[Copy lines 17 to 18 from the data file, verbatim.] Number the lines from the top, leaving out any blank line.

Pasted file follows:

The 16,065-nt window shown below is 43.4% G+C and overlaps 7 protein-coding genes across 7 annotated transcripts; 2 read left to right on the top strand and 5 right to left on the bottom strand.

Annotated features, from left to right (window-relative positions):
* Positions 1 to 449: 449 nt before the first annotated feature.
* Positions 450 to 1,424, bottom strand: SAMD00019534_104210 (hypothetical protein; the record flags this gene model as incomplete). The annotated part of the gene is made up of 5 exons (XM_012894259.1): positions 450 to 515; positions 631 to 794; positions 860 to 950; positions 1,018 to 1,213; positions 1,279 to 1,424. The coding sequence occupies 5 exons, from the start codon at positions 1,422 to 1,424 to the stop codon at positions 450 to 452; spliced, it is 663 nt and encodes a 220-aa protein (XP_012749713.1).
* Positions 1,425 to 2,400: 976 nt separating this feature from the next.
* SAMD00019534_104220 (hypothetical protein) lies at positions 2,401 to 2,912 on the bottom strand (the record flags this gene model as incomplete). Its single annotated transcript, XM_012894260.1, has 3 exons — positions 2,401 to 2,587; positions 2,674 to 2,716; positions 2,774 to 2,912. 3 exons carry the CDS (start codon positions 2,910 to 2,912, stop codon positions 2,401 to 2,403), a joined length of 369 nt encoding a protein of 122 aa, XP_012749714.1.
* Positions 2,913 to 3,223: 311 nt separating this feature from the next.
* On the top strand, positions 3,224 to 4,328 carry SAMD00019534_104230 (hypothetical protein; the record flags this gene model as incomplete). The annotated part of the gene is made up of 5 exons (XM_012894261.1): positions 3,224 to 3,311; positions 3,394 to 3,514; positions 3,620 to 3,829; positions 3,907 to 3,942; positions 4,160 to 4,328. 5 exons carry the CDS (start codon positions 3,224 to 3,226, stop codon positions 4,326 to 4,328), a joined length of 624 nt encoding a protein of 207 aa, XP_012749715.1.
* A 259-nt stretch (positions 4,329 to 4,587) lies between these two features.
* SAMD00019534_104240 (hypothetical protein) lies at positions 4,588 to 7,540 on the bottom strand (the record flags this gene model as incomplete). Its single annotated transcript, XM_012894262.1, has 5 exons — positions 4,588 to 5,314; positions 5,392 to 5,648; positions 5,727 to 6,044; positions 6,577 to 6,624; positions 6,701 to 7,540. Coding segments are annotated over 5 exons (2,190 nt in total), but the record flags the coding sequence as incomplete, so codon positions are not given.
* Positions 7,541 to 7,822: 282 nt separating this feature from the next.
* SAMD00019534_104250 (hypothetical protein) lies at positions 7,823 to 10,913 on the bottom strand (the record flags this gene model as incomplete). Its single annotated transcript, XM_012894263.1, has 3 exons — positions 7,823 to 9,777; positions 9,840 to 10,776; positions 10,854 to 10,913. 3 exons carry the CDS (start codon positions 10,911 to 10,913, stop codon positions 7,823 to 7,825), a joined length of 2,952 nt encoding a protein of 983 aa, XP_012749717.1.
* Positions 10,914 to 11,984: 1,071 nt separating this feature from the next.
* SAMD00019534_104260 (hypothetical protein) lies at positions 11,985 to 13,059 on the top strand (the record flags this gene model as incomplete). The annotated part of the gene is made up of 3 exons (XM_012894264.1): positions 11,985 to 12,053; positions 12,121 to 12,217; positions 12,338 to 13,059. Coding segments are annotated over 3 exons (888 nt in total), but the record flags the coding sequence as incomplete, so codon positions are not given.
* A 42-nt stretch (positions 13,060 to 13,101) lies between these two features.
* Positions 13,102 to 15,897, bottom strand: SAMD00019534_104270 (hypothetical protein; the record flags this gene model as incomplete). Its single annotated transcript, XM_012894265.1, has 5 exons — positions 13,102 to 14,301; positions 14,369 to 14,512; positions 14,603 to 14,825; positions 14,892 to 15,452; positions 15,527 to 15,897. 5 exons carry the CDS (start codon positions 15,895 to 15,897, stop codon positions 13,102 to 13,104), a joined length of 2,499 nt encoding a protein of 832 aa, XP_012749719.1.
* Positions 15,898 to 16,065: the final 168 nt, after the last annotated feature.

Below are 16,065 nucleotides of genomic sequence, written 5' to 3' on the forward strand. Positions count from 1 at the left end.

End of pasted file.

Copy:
* Positions 15,898 to 16,065: the final 168 nt, after the last annotated feature.

Below are 16,065 nucleotides of genomic sequence, written 5' to 3' on the forward strand. Positions count from 1 at the left end.